Name Change: Lydia to Lidian

Lydia "Lidian" Emerson (1802-1892), second wife of Ralph Waldo Emerson.
Lydia “Lidian” Emerson (with son Edward)

Transcendentalist writer and lecturer Ralph Waldo Emerson proposed to his second wife, Lydia Jackson, via letter in January of 1835.

We do not have Lydia’s reply to the proposal, but it came swiftly. […] Within a week he was calling her Lidian (though he continued for a while to write Lydia on the envelope) and they began planning a life together. It has been suggested that Emerson called her Lidian in order to head off the inevitable New England pronunciation of her married name as Lydiar Emerson, but all that we know for certain is that he remarked to a cousin at the time that “the philistines baptized her Lydia, but her name is Lidian.”

Ralph married Lydia/Lidian later the same year, in September.

In her correspondence, she signed herself “Lidian” when the letters went to her husband or to individuals within the Emerson circle; to her sister, she remained “Lydia.”

On her gravestone, her name is written “Lidian Emerson.”

Which name do you like more, Lydia or Lidian?

Which do you prefer, Lydia or Lidian?

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Sources:

Brünnhilde, the Viking Cat

Brunnhilde the Viking kitty

Today is Leif Erikson Day! To celebrate, here is a photograph of “Brünnhilde” — a cat dressed up like a Viking, complete with a tiny Viking helmet. The photo was taken in 1936 and is now part of the Library of Congress photo archive.

Her Viking name — a version of the valkyrie name Brunhild — is derived from a pair of Germanic elements meaning “coat of mail, armor, protection” and “battle, fight.”

Something tells me that Brünnhilde wasn’t this kitty’s real name, though. What do you think this cat was called on a day-to-day basis?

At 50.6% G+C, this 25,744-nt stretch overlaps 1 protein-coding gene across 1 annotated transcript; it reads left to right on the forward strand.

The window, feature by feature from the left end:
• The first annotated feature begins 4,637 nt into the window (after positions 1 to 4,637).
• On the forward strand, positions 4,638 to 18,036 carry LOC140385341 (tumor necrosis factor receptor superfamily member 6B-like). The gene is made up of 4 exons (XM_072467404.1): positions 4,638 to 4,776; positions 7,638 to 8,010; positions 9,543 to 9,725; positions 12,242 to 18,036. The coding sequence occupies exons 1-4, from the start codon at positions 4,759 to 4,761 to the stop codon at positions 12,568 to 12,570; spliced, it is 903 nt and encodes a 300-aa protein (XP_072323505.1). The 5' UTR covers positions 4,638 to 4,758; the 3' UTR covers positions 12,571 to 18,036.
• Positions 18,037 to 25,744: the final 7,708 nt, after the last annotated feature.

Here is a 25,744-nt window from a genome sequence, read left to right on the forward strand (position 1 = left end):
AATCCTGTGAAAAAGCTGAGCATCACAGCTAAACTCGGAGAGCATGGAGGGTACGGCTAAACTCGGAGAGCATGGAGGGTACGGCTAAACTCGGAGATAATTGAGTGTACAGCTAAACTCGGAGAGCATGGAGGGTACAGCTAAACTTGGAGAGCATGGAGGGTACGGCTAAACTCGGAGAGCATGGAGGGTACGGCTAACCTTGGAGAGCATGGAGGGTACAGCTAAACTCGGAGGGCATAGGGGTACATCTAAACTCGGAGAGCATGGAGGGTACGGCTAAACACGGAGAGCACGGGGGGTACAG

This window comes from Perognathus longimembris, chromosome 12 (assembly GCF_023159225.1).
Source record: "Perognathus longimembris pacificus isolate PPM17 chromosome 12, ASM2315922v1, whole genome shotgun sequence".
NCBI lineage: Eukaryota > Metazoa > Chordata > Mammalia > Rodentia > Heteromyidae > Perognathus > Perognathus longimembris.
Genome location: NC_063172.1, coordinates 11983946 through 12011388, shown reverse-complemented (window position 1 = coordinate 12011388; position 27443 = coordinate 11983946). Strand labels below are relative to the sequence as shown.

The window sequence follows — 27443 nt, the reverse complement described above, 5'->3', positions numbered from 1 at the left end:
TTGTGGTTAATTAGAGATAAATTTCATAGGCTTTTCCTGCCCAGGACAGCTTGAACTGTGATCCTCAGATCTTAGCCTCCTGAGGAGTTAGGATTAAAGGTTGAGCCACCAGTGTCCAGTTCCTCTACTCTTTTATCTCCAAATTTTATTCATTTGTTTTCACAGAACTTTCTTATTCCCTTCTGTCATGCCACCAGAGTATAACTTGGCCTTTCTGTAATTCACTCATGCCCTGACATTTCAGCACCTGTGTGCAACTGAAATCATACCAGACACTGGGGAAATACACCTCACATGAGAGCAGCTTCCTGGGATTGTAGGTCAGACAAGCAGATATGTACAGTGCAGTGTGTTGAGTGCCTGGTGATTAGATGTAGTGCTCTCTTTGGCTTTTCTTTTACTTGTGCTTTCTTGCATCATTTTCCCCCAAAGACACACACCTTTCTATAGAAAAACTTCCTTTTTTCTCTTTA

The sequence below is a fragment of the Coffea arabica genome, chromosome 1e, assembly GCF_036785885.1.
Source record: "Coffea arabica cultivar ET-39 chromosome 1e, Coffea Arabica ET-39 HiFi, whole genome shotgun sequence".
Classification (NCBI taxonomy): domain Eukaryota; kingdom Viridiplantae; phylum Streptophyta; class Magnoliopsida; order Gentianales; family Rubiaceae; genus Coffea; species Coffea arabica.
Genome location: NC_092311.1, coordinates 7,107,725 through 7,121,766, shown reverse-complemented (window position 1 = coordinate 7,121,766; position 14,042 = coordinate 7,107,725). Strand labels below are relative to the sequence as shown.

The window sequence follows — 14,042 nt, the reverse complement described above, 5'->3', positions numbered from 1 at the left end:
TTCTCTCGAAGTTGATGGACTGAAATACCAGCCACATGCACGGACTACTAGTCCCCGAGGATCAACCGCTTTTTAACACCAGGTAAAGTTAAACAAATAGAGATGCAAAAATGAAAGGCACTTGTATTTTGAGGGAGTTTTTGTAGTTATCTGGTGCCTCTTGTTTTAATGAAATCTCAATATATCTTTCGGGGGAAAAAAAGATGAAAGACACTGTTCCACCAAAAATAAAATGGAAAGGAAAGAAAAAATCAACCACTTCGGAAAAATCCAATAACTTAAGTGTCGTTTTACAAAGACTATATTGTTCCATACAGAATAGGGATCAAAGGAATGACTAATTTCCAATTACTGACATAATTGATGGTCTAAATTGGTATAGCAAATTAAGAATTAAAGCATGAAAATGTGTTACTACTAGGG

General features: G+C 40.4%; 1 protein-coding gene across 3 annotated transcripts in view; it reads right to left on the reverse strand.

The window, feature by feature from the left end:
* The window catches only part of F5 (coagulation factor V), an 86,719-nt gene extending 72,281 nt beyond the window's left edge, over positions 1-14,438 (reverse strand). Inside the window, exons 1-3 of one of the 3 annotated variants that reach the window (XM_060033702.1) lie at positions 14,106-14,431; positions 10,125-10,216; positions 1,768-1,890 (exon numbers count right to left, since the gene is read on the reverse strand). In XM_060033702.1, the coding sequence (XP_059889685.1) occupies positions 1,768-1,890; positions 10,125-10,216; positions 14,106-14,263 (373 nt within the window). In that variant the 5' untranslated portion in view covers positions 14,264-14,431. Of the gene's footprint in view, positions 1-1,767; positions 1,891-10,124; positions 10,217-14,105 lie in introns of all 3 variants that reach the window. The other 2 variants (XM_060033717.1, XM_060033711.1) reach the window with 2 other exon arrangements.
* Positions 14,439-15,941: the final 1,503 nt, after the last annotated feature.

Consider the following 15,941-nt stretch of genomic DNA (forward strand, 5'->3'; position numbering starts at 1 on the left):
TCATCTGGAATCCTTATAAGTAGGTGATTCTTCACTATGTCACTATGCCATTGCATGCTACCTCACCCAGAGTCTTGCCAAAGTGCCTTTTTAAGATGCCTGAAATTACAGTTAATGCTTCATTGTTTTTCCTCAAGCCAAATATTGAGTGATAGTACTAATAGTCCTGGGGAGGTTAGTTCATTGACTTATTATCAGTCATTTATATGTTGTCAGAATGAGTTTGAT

Sources: Behind the Name, Nordic Names, Brünnhilde – LOC

[Similar posts: What Would You Name the Catfish-Riding Boy? and What Would You Name the Two Frenchmen?]

Unusual Baby Name: Zelute

Here’s an interesting name I spotted a few months ago: Zelute. It belonged to Miss Zelute B. Cheever (1796-1873) of Lynn, Massachusetts.

The name apparently comes from a Greek word — more often transliterated as zeloute — that’s used several times in the Bible. It means something along the lines of “desirous,” “covetous,” or “earnestly seeking,” but also “jealous” or “envious,” depending upon the context.

It’s related to the more familiar words zealous and zeal. (Zeal has begun popping up in the data lately, btw.)

What are your thoughts on the name Zelute? (How about Zeal?)

Baby Name Battle: Piper vs. Pippa

Piper and Pippa have a lot in common: both are 2-syllable p-names, and both debuted in the SSA data in the 1950s thanks to the influence of famous actresses.

Since the ’50s, though, their paths have diverged. Piper has become popular, and now sits inside the top 100. Pippa, on the other hand, has yet to reach the top 1,000.

Piper comes directly from the surname, which was originally an occupational name for a pipe player.

Pippa, short for Philippa, can be traced back to the ancient Greek name Philippos, meaning “fond of horses.”

If you were having a daughter, and you had to name her either Piper or Pippa, which would it be?

I'd choose:

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Five-Name Friday: Girl Name for Naomi’s Sister?

It’s time for one last Five-Name Friday! (I’m going to stop publishing suggestion-posts for the time being, though I may bring them back in the future.)

Today’s request, oddly enough, may be the shortest one we’ve ever seen:

Girl name to go with Naomi (sister’s name)?

Can you come up with five solid baby name suggestions for this person?

Here are the rules:

  • Be independent. Choose your five names before looking at anyone else’s comment.
  • Be sincere. Stick to legit recommendations you would offer a real-life friend.
  • Five names total in your comment, please. If you go over, the extras will be deleted.

Which 5 baby names are you going to suggest?